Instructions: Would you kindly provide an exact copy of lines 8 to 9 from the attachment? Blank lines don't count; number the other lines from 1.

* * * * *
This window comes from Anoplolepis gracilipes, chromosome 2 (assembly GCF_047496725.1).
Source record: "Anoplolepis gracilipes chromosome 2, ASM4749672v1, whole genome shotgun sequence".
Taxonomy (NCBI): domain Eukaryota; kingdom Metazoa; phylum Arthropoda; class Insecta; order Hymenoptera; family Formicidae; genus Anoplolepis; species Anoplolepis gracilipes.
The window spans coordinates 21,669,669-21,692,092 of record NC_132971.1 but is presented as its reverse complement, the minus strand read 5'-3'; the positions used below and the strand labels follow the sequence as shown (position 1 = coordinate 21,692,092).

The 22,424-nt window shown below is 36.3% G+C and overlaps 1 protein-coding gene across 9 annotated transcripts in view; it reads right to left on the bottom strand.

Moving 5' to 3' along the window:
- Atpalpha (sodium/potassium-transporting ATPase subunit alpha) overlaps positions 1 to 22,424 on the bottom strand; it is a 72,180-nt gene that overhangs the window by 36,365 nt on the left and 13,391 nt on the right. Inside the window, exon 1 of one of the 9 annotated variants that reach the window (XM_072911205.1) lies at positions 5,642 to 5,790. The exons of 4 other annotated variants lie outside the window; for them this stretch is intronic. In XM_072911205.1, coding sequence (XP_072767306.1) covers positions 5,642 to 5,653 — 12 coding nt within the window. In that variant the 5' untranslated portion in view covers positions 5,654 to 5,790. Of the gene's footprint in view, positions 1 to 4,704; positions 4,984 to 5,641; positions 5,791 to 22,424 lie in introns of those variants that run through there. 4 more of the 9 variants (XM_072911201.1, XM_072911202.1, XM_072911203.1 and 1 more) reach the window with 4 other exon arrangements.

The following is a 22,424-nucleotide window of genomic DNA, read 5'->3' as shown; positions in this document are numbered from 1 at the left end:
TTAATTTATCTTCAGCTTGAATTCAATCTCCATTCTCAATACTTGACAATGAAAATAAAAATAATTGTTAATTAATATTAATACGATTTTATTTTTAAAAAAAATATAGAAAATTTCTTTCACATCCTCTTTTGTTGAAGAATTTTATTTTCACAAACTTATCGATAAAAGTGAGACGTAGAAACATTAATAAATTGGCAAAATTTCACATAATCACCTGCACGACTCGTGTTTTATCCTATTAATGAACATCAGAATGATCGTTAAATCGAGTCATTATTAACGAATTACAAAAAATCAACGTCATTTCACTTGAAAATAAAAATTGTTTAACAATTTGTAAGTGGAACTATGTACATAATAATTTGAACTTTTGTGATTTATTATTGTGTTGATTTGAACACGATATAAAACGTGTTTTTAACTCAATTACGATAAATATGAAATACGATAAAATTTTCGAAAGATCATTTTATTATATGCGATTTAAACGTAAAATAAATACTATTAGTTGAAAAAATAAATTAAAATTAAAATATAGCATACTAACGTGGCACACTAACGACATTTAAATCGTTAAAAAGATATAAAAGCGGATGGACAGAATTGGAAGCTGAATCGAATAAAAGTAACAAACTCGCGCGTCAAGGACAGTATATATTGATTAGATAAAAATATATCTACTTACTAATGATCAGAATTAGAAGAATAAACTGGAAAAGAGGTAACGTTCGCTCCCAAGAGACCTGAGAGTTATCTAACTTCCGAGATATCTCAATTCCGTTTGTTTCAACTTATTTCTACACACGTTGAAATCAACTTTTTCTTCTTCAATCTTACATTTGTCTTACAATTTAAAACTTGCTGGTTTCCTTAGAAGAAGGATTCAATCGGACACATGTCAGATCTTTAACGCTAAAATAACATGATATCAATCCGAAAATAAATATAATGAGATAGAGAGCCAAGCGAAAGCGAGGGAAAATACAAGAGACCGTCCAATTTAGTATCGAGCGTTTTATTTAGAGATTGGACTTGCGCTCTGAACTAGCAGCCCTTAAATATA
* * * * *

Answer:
The following is a 22,424-nucleotide window of genomic DNA, read 5'->3' as shown; positions in this document are numbered from 1 at the left end:
TTAATTTATCTTCAGCTTGAATTCAATCTCCATTCTCAATACTTGACAATGAAAATAAAAATAATTGTTAATTAATATTAATACGATTTTATTTTTAAAAAAAATATAGAAAATTTCTTTCACATCCTCTTTTGTTGAAGAATTTTATTTTCACAAACTTATCGATAAAAGTGAGACGTAGAAACATTAATAAATTGGCAAAATTTCACATAATCACCTGCACGACTCGTGTTTTATCCTATTAATGAACATCAGAATGATCGTTAAATCGAGTCATTATTAACGAATTACAAAAAATCAACGTCATTTCACTTGAAAATAAAAATTGTTTAACAATTTGTAAGTGGAACTATGTACATAATAATTTGAACTTTTGTGATTTATTATTGTGTTGATTTGAACACGATATAAAACGTGTTTTTAACTCAATTACGATAAATATGAAATACGATAAAATTTTCGAAAGATCATTTTATTATATGCGATTTAAACGTAAAATAAATACTATTAGTTGAAAAAATAAATTAAAATTAAAATATAGCATACTAACGTGGCACACTAACGACATTTAAATCGTTAAAAAGATATAAAAGCGGATGGACAGAATTGGAAGCTGAATCGAATAAAAGTAACAAACTCGCGCGTCAAGGACAGTATATATTGATTAGATAAAAATATATCTACTTACTAATGATCAGAATTAGAAGAATAAACTGGAAAAGAGGTAACGTTCGCTCCCAAGAGACCTGAGAGTTATCTAACTTCCGAGATATCTCAATTCCGTTTGTTTCAACTTATTTCTACACACGTTGAAATCAACTTTTTCTTCTTCAATCTTACATTTGTCTTACAATTTAAAACTTGCTGGTTTCCTTAGAAGAAGGATTCAATCGGACACATGTCAGATCTTTAACGCTAAAATAACATGATATCAATCCGAAAATAAATATAATGAGATAGAGAGCCAAGCGAAAGCGAGGGAAAATACAAGAGACCGTCCAATTTAGTATCGAGCGTTTTATTTAGAGATTGGACTTGCGCTCTGAACTAGCAGCCCTTAAATATA